Despite holding fast to fact, Muir still fulfils her foremost role in characterisation. The choice of pink tones (produced using madder root, or lichens) for Thomasin’s dress, for example, helps to conjure ideas of innocence and youth. Her brown apron links her to both her mother (via silhouette) and her father (via colour pallette). Muir also points out that “of course, under certain circumstances pink can mature into red.” (no spoilers!). This attention to detail and authentic craftsmanship leads to the creation of a hyper-authentic world, bringing to life the etchings we know from books during this period. This methodology is only useful, however, as part of clear reasoning from the director. Eggers required a high level of believability in the world in order to create an investment from the audience in the reality of the characters. This is a setup that would gradually be brought into conflict through the seemingly unnatural events that unfold within the narrative.
A happy, historically accurate family. Linda Muir’s costuming even featured hand-braided linen string ties *swoon*.
In conclusion, when looking at the broad spectrum of the cinematic depictions of historical period, it’s hard to find even a handful of truly ‘accurate’ productions. Even when starting out with the best of intentions, a creative team may be limited by time, by budget or by available information from the period. Let’s not forget that prior to photographic evidence, pattern guides and surviving articles of clothing, we rely primarily on engravings, written accounts and paintings, all of which are susceptible to their own ‘artistic’ bias based on the unique pressures of that time.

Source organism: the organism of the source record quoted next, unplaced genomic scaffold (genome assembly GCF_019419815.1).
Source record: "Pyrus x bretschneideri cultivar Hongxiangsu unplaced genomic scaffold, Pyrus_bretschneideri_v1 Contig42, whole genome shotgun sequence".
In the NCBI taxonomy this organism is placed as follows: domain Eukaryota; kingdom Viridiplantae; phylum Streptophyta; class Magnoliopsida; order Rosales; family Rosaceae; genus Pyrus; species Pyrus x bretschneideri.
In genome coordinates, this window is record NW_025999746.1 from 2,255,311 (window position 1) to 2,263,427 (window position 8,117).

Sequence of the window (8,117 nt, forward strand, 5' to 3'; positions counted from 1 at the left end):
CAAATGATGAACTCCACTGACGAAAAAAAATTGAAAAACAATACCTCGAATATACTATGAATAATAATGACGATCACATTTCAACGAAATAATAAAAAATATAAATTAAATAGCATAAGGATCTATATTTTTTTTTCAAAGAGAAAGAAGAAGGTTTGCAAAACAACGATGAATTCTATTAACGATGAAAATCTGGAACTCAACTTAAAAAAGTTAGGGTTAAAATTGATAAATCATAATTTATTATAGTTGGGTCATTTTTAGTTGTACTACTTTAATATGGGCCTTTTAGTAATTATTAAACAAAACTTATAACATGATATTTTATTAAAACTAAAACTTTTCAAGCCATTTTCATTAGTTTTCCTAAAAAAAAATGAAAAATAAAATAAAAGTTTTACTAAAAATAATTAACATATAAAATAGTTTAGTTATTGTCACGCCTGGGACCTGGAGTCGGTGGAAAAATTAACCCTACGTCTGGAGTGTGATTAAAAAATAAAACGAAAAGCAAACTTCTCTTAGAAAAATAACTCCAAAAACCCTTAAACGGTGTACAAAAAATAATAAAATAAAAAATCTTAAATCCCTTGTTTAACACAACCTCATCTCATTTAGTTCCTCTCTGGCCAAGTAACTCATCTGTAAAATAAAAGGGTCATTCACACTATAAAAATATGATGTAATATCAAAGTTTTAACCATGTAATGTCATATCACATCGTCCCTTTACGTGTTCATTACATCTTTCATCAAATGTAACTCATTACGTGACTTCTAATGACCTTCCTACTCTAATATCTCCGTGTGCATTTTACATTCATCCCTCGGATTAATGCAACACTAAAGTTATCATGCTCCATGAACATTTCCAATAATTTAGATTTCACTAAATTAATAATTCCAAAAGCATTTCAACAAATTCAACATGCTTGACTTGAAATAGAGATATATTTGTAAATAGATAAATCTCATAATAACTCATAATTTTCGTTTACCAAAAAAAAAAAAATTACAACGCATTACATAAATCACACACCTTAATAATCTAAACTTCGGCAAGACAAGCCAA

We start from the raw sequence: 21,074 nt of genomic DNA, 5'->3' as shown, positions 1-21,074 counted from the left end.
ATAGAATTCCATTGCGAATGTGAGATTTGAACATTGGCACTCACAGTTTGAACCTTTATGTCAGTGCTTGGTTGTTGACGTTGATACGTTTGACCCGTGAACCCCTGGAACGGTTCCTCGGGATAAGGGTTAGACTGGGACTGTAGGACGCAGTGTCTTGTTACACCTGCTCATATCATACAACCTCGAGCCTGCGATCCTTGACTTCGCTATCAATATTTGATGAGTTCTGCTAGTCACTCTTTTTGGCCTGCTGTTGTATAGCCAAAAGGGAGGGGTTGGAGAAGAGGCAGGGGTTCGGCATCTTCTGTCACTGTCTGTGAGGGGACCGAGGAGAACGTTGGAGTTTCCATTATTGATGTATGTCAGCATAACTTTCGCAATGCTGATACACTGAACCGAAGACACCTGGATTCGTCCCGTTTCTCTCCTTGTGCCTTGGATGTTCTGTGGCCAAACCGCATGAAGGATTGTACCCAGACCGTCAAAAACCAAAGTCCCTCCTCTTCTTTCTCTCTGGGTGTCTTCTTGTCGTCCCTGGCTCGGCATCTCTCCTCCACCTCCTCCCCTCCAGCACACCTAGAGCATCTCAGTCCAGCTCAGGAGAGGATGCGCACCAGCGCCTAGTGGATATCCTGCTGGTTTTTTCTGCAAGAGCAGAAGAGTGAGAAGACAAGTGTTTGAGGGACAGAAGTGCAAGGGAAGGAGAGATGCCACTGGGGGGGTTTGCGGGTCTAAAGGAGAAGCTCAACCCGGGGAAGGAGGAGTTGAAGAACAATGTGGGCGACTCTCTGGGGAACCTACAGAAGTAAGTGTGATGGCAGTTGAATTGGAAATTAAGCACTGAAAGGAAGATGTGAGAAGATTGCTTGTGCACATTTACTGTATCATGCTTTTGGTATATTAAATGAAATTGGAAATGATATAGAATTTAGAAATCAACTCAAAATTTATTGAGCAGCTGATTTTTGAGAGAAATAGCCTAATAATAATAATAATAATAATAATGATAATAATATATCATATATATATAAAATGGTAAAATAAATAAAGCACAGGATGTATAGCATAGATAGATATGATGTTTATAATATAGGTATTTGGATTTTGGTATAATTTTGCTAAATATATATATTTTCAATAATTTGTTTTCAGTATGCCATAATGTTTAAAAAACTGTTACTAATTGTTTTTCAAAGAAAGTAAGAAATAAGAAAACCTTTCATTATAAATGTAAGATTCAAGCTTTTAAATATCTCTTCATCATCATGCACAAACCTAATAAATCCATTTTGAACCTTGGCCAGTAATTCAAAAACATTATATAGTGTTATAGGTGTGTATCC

The depiction of costume for screen is a highly complex process and requires consideration of many different objectives. When these factors align - stylistic choice, characterisation, world building, continuity and a respect of historical fact - I believe that costume design can be successful. It's in the cases where we see stylisation without clear cause, or lack of continuity or logic within the world of the production, where issues arise. For many of us, films and TV series contributed to sparking our interest in period costume, characters and society. It’s all very well reading the novels and the history books, but there is an undeniable power in seeing the clothes on characters in motion.
Storytelling has always been about embellishments, it's an essential part of drama, so let’s take cinema with a pinch of salt, and let ourselves be entertained and our imaginations be expanded.
The New Romantics
Elizabeth: The Golden Age (2007)
The Tudors (2007)
Raiders of the Lost Ark (1981)
War & Peace (2016)
Marie Antoinette (2006)
Anne of Green Gables (1985)
Anne with an E (2017)
The Beguiled (2017)
The Witch (2015)
Elizabethan Costume Resource
Interview with Linda Muir for ‘The Witch’ (2015)